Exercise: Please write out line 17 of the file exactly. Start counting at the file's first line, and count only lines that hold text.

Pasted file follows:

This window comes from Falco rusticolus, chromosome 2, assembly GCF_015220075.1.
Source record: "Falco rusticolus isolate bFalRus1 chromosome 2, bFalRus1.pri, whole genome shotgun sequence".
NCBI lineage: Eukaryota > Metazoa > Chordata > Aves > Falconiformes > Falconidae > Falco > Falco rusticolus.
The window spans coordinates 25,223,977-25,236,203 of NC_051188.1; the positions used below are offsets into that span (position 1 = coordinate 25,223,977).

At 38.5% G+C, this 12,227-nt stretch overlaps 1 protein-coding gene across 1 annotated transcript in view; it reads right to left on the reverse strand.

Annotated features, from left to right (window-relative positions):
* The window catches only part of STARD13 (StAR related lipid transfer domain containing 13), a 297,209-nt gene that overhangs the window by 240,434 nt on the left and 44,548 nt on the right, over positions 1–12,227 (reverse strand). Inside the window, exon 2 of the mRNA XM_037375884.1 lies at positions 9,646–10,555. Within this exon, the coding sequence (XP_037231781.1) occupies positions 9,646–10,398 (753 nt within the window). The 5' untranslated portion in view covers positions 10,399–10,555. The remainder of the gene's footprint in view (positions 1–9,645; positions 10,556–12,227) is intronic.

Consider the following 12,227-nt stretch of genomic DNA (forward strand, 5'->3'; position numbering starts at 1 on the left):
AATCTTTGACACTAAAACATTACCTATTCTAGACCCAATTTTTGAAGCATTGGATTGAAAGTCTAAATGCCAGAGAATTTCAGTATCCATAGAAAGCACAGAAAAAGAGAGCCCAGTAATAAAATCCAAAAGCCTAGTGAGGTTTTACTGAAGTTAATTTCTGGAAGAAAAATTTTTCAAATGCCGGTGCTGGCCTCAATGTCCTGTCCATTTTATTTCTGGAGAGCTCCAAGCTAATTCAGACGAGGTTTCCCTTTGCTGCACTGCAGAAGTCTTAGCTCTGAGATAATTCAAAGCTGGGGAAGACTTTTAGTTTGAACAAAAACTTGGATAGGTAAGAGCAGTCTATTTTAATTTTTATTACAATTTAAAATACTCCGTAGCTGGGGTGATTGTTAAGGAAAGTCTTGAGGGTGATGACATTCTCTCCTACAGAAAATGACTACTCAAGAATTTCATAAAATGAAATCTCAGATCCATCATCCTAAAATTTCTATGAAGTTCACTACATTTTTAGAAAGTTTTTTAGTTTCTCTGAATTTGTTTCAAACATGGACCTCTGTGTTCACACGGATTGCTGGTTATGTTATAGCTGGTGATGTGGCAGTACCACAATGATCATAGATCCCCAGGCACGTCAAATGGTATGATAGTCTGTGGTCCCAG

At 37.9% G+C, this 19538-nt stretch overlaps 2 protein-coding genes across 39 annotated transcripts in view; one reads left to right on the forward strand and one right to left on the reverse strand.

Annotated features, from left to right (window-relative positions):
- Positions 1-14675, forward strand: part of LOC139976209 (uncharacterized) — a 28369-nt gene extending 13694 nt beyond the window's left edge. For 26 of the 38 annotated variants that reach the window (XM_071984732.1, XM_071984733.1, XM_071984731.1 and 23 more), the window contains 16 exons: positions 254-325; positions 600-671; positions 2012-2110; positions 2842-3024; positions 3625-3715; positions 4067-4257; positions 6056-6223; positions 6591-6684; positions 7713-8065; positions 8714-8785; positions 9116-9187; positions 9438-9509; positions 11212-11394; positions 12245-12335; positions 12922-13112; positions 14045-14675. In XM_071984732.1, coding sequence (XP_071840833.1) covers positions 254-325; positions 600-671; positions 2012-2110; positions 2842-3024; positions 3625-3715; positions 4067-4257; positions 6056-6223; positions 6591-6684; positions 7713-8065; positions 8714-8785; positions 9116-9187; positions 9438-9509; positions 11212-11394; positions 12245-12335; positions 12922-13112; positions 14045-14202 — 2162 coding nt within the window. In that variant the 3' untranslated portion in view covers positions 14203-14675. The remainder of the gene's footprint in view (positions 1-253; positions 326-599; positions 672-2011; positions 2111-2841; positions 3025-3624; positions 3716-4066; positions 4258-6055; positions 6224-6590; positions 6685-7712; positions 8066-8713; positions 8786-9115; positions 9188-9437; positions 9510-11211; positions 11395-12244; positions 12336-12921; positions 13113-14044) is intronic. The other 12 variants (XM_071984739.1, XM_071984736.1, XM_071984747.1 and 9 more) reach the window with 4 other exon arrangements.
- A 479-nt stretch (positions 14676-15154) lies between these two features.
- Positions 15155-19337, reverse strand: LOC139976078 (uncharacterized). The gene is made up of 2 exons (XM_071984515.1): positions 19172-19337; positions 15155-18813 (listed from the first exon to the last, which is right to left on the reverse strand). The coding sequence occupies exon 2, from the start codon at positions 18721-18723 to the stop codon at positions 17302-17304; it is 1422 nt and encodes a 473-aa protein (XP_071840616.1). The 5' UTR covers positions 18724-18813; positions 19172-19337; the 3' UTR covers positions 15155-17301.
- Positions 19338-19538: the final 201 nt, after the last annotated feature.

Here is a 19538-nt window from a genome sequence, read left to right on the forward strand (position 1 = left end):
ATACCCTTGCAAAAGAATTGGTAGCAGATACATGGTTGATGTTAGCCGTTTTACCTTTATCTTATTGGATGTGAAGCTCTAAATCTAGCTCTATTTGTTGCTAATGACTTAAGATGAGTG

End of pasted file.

ATACCCTTGCAAAAGAATTGGTAGCAGATACATGGTTGATGTTAGCCGTTTTACCTTTATCTTATTGGATGTGAAGCTCTAAATCTAGCTCTATTTGTTGCTAATGACTTAAGATGAGTG